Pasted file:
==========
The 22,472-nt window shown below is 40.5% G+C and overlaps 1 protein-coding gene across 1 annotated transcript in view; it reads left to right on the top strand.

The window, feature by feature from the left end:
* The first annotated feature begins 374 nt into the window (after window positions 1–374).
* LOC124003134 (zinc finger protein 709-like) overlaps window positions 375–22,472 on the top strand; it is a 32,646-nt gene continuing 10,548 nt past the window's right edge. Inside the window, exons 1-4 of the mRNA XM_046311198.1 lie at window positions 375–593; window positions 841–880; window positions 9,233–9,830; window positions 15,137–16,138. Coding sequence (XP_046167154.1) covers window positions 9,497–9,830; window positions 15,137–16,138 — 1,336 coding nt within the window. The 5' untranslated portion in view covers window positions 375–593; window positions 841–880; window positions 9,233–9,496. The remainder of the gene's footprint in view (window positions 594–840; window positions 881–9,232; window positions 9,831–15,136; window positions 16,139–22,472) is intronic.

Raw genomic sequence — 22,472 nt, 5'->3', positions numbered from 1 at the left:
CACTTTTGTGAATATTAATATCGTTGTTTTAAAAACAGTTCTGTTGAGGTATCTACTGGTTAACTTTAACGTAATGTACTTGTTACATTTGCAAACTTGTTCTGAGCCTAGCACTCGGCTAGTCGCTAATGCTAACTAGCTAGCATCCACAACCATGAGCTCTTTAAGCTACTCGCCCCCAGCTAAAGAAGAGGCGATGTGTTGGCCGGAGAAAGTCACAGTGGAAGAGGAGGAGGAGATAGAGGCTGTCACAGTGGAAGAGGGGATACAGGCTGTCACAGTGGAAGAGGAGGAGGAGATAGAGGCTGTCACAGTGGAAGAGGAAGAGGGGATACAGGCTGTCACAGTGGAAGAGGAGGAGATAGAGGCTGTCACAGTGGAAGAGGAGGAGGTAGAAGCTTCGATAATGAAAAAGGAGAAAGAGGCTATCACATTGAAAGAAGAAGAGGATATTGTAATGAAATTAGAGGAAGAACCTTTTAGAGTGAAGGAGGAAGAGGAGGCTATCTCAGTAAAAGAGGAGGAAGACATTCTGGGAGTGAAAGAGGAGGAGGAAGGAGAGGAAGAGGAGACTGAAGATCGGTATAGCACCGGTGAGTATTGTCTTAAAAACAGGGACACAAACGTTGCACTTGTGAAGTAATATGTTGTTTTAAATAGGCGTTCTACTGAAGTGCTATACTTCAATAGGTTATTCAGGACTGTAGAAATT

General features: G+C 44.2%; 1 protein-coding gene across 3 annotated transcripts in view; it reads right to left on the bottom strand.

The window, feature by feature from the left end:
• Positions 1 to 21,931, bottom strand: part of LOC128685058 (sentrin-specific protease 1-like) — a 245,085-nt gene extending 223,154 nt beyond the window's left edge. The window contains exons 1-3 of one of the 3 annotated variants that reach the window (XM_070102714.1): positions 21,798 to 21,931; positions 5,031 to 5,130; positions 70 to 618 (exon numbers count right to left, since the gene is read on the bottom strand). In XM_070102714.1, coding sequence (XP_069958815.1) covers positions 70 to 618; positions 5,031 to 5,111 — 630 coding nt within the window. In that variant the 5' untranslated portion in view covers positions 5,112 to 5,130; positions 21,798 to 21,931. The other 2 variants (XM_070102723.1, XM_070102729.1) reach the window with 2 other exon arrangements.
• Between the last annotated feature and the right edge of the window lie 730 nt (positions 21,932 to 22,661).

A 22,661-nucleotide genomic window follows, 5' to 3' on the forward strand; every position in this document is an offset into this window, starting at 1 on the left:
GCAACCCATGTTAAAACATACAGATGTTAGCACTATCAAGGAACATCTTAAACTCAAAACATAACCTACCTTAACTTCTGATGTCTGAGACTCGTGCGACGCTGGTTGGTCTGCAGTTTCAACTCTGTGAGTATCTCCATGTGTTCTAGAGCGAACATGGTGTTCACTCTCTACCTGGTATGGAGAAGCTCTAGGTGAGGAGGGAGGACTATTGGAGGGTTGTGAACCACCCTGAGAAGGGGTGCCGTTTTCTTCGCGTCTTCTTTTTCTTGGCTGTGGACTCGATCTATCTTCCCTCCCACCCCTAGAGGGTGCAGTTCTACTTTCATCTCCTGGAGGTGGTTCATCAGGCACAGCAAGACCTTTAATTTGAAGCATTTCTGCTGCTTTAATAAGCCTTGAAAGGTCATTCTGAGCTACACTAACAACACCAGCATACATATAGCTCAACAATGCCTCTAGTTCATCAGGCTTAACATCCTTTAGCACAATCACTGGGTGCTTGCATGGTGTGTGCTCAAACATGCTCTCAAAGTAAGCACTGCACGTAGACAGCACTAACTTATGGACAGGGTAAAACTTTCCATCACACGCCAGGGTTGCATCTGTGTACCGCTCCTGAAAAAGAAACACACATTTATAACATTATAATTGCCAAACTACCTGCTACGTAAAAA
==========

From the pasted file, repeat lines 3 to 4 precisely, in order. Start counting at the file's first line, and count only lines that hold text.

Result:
* The first annotated feature begins 374 nt into the window (after window positions 1–374).
* LOC124003134 (zinc finger protein 709-like) overlaps window positions 375–22,472 on the top strand; it is a 32,646-nt gene continuing 10,548 nt past the window's right edge. Inside the window, exons 1-4 of the mRNA XM_046311198.1 lie at window positions 375–593; window positions 841–880; window positions 9,233–9,830; window positions 15,137–16,138. Coding sequence (XP_046167154.1) covers window positions 9,497–9,830; window positions 15,137–16,138 — 1,336 coding nt within the window. The 5' untranslated portion in view covers window positions 375–593; window positions 841–880; window positions 9,233–9,496. The remainder of the gene's footprint in view (window positions 594–840; window positions 881–9,232; window positions 9,831–15,136; window positions 16,139–22,472) is intronic.